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Aust Health Rev. 2009 May;33(2):192-9.

Transparency in pricing arrangements for medicines listed on the Australian Pharmaceutical Benefits Scheme.

Author information

1
Clinical Pharmacology, University of Newcastle, Calvary Mater Hospital, Waratah, Newcastle, NSW 2298. Jane.Robertson@newcastle.edu.au

Abstract

Australia's system for assessing the cost-effectiveness of drugs for listing under the Pharmaceutical Benefits Scheme (PBS) is recognised internationally. A variety of mechanisms, such as evidence-based rules for determining eligibility for initial or continuing subsidy, price-volume agreements, rebates, and caps on government expenditure are used to contain PBS expenditures. In this paper we assess the extent of use of special pricing arrangements in Australia and how and where they are communicated to health professionals and the community. We searched publicly available documents published by the Pharmaceutical Benefits Advisory Committee (PBAC) and the Pharmaceutical Benefits Pricing Authority (PBPA). We found 73 medicines where special pricing arrangements had been applied and where prices appearing on the Schedule of Pharmaceutical Benefits might differ from those considered to be "cost-effective" by the PBAC. Reporting of these special pricing agreements was inconsistent and generally non-transparent. In some, the lack of transparency may have reflected the desire of manufacturers to disguise the true negotiated price, lest it weaken their negotiation position in other jurisdictions.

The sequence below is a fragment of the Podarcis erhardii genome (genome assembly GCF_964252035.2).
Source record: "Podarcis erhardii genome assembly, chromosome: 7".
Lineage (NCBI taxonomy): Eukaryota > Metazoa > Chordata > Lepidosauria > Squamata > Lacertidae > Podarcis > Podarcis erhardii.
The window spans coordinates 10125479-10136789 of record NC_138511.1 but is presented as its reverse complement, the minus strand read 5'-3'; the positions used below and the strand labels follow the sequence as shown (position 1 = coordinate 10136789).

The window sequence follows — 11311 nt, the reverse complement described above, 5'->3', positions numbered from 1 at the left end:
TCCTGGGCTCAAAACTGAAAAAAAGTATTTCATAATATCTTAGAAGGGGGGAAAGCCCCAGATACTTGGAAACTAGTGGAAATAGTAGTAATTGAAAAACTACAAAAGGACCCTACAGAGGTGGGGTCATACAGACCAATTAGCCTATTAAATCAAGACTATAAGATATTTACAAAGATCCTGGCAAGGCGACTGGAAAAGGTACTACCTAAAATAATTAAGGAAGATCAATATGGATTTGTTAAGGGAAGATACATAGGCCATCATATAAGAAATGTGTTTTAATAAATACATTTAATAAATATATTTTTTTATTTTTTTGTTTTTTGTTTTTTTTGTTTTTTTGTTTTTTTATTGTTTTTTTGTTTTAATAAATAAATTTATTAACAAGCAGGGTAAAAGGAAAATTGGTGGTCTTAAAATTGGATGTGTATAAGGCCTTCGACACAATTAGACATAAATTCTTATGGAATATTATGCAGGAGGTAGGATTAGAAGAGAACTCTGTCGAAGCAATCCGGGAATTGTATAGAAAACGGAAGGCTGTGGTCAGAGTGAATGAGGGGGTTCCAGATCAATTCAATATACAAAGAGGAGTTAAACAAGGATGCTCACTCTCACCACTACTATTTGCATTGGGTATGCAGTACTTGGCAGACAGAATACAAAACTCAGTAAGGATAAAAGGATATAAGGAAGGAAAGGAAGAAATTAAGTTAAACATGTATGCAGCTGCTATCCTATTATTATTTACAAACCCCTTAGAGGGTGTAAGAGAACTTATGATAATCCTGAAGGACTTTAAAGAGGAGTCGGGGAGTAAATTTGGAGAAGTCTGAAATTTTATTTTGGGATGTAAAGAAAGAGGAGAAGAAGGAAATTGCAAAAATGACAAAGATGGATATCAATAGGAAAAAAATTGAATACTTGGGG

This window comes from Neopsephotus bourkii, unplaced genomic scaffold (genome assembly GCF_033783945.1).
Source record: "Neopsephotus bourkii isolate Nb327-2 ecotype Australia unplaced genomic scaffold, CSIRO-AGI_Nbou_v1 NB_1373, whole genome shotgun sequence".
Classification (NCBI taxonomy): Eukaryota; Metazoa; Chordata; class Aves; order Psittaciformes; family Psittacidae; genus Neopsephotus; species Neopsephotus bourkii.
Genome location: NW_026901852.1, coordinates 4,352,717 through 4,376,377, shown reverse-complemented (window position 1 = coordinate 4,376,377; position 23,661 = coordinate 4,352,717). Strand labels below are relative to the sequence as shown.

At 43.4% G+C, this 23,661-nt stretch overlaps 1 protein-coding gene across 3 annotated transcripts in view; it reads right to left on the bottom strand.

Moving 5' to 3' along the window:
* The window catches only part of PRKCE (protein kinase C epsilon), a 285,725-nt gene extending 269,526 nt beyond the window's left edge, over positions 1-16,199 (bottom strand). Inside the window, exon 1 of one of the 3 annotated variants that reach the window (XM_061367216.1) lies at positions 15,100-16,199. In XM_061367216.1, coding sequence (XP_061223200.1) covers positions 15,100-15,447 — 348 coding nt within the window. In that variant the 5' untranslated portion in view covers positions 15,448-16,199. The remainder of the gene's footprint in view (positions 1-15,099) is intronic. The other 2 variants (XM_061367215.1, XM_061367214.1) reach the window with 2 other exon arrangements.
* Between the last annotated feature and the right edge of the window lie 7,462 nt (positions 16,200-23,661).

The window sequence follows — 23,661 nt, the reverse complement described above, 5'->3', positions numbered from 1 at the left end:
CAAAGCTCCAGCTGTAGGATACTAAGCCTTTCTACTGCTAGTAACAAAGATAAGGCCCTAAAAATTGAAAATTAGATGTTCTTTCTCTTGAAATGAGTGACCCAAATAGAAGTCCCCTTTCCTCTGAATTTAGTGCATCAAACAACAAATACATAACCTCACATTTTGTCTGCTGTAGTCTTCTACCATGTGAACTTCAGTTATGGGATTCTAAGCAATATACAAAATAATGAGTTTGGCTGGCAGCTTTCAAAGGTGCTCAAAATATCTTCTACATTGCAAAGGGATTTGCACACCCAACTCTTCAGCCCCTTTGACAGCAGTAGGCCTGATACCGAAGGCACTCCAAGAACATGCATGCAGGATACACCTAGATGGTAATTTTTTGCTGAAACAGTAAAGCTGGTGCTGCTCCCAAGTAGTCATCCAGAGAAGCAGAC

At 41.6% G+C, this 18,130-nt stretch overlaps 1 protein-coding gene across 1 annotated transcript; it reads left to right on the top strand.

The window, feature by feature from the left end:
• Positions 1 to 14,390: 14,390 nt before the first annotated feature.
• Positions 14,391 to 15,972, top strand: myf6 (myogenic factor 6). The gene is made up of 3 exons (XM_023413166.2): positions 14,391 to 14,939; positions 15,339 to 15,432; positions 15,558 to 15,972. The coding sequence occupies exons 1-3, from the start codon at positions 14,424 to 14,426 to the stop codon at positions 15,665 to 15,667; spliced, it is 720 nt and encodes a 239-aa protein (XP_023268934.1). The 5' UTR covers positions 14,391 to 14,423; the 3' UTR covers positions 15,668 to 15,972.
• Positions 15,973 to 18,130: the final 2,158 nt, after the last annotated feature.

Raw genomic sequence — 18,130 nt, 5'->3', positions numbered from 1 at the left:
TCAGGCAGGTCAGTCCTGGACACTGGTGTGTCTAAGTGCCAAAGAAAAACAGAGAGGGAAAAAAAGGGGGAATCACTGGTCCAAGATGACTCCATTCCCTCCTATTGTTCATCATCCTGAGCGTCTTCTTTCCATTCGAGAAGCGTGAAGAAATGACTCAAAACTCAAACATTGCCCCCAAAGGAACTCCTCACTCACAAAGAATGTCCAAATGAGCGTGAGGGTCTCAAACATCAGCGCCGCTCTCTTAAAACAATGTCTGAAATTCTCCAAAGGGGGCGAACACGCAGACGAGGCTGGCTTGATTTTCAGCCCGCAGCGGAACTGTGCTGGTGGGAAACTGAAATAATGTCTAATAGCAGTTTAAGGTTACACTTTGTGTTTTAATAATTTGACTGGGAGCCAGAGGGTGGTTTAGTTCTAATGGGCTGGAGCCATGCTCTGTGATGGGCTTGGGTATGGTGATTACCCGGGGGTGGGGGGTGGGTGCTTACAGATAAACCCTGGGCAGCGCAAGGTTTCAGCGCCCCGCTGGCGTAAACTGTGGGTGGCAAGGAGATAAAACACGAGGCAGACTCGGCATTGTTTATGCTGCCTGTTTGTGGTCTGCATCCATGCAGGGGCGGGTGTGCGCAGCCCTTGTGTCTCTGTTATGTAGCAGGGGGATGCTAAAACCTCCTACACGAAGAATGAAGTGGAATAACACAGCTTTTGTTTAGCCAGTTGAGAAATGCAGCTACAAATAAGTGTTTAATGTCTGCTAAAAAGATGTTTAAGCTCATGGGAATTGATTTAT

PMID:
19563308
[Indexed for MEDLINE]

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